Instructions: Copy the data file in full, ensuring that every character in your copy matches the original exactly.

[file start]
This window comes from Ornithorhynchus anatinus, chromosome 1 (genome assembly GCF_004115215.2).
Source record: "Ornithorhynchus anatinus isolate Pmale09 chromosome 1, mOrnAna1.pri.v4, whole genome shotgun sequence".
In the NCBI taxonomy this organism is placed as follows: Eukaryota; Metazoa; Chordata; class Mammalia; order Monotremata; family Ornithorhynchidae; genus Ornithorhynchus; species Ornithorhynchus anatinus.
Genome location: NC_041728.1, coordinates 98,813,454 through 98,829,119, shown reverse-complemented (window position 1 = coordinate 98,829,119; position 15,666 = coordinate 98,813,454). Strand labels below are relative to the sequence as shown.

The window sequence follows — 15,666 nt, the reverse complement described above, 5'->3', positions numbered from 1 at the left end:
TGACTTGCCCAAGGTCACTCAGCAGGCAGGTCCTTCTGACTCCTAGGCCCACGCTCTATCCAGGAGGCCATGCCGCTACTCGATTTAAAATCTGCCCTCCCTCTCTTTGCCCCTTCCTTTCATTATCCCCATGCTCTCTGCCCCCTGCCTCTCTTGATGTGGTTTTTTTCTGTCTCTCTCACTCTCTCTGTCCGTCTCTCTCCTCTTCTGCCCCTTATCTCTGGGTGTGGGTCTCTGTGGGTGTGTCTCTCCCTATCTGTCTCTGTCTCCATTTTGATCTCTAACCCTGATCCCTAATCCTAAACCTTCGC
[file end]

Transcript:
This window comes from Ornithorhynchus anatinus, chromosome 1 (genome assembly GCF_004115215.2).
Source record: "Ornithorhynchus anatinus isolate Pmale09 chromosome 1, mOrnAna1.pri.v4, whole genome shotgun sequence".
In the NCBI taxonomy this organism is placed as follows: Eukaryota; Metazoa; Chordata; class Mammalia; order Monotremata; family Ornithorhynchidae; genus Ornithorhynchus; species Ornithorhynchus anatinus.
Genome location: NC_041728.1, coordinates 98,813,454 through 98,829,119, shown reverse-complemented (window position 1 = coordinate 98,829,119; position 15,666 = coordinate 98,813,454). Strand labels below are relative to the sequence as shown.

The window sequence follows — 15,666 nt, the reverse complement described above, 5'->3', positions numbered from 1 at the left end:
TGACTTGCCCAAGGTCACTCAGCAGGCAGGTCCTTCTGACTCCTAGGCCCACGCTCTATCCAGGAGGCCATGCCGCTACTCGATTTAAAATCTGCCCTCCCTCTCTTTGCCCCTTCCTTTCATTATCCCCATGCTCTCTGCCCCCTGCCTCTCTTGATGTGGTTTTTTTCTGTCTCTCTCACTCTCTCTGTCCGTCTCTCTCCTCTTCTGCCCCTTATCTCTGGGTGTGGGTCTCTGTGGGTGTGTCTCTCCCTATCTGTCTCTGTCTCCATTTTGATCTCTAACCCTGATCCCTAATCCTAAACCTTCGC